Thursday, May 17, 2007

Part-time legislature

Work is being done on drafting a constitutional amendment to make Michigan's legislature part-time. The proposal would do the following:
  • Reduce legislative calendar to 100 days (Jan-May).
  • Pay legislators only for the days they are in Lansing working.
  • Reduce pay to 1999 level of $56,981 annualized, paid as a per diem.
  • No expense account, only reimbursement for travel to Lansing and lodging.
  • Prohibit any general tax increases unless passed by 2/3 majority.

By doing this, business will get done by May 1st. Municipalities and schools will know what their budget is BEFORE their budget year starts. Instead of taking 365 days to get 100 legislative days completed, it will take 100 days. This will save the state at least $35 million per year and make the government more accountable and efficient.

To learn more go to:


Anonymous said...


Will you support a measure to make this proposal retroactive to include anyone in the current house?

That is the only way to prove you are serious about this proposal, that is, make it apply to yourself.

Fair is fair is fair.

Anonymous said...

$57,000 for 100 days work? Isn't that still a bit much? And, what about the retirement and other benefits?

A very disapointed member of the WMU College Republicans. said...

Per Diem is non-taxable. I can't believe you are trying to do this.

I can't believe I didn't see it before.

It's non-taxable.

Look I'm all for low taxes... very low taxes. But taxes are still necessary, and you have the stones to try and push a measure so you don't have to pay taxes on what the State of Michigan and its people pay you?

Representatives have to pay taxes too!

Jack Hoogendyk said...

Regarding retroactivity. Because this ia a constitutional change, about the quickest we can get it done is by putting it on the ballot this year. But that requires a 2/3 vote of both houses. The next best thing is to gather signatures and get it on the ballot in 2008. As for me, if this passes, I will give up the opportunity to serve full-time in the Senate for 8 years. If I run, it will be as a part-timer.

Jack Hoogendyk said...

Regarding the "per diem" my intention is not to pay reps. non-taxed. I am just using an expression to convey the idea that if the annualized salary is $50,000, for instance, we would only pay based on the days worked. So if the legislature was in session 3 months, they would get paid 1/4 of $50,000, which is taxable income.

oldsalt said...

Thanks for educating and 'splainin'! I got your meaning, but applaud our Young Republican for watching all the angles. If we're ever going to beat these socialist weasels out of Lansing, it will take the craftiest among us watching them like hawks. "Wise as serpents, gentle as doves." Keep teaching and shining the light of truth on things. The Truth shall set us free!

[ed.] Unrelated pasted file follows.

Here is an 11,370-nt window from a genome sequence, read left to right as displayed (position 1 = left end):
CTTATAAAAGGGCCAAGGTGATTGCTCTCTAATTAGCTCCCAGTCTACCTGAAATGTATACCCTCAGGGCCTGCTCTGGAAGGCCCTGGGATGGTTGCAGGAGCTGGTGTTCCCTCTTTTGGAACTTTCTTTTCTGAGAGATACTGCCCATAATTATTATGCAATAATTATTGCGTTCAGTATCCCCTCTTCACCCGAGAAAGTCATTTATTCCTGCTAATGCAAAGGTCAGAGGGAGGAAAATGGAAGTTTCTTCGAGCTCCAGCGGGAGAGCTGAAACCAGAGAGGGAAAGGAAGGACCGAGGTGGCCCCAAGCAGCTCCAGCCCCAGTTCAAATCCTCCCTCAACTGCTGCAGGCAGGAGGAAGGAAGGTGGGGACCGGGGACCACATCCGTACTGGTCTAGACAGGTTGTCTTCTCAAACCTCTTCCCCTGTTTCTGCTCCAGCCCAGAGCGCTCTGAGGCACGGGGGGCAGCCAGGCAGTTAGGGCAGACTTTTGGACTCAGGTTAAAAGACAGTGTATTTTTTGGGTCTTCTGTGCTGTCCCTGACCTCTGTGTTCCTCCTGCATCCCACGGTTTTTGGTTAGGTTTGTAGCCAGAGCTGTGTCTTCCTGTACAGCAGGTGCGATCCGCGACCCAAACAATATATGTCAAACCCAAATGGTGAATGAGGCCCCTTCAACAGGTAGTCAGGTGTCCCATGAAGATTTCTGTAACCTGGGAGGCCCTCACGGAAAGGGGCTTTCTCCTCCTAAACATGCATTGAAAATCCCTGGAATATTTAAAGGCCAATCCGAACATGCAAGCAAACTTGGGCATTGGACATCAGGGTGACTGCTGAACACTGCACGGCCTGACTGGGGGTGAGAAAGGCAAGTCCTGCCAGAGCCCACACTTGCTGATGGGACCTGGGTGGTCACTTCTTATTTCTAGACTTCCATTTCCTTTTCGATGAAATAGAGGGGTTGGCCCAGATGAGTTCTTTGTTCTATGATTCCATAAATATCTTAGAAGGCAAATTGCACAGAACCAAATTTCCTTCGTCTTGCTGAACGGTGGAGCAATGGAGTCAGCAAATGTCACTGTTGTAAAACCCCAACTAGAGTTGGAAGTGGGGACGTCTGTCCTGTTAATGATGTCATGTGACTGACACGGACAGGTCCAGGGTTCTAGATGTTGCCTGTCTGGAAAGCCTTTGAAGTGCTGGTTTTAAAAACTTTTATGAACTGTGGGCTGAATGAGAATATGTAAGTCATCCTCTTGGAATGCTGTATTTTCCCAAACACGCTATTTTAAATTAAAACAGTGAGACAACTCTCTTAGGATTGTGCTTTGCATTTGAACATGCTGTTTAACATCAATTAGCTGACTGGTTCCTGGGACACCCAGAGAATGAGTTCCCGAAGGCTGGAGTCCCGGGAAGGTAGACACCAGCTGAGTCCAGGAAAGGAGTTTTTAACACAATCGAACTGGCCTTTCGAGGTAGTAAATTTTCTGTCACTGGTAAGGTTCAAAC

Rogers13 said...

the compensation ceiling for part-time legislators should be set no higher than $10,000 including expenses. it might be worth-while to look at new hampshire's legislative compensation program.

the following excerpt from new hampshire statute is instructive:

[Art.] 15. [Compensation of the Legislature.] The presiding officers of both houses of the legislature, shall severally receive out of the state treasury as compensation in full for their services for the term elected the sum of $250, and all other members thereof, seasonably attending and not departing without license, the sum of $200 and each member shall receive mileage for actual daily attendance on legislative days, but not after the legislature shall have been in session for 45 legislative days or after the first day of July following the annual assembly of the legislature, whichever occurs first; provided, however, that, when a special session shall be called by the governor or by a 2/3 vote of the then qualified members of each branch of the general court, such officers and members shall receive for attendance an additional compensation of $3 per day for a period not exceeding 15 days and the usual mileage. Nothing herein shall prevent the payment of additional mileage to members attending committee meetings or on other legislative business on nonlegislative days.

June 2, 1784
Amended 1792 requiring state to pay wages instead of town.
Amended 1889 setting salary for members at $200 and for officers at $250 with $3 per day for special sessions.
Amended 1960 limiting mileage to 90 legislative days.
Amended 1984 limiting mileage to 45 legislative days in each annual session.

Lee Rogers
Davisburg, MI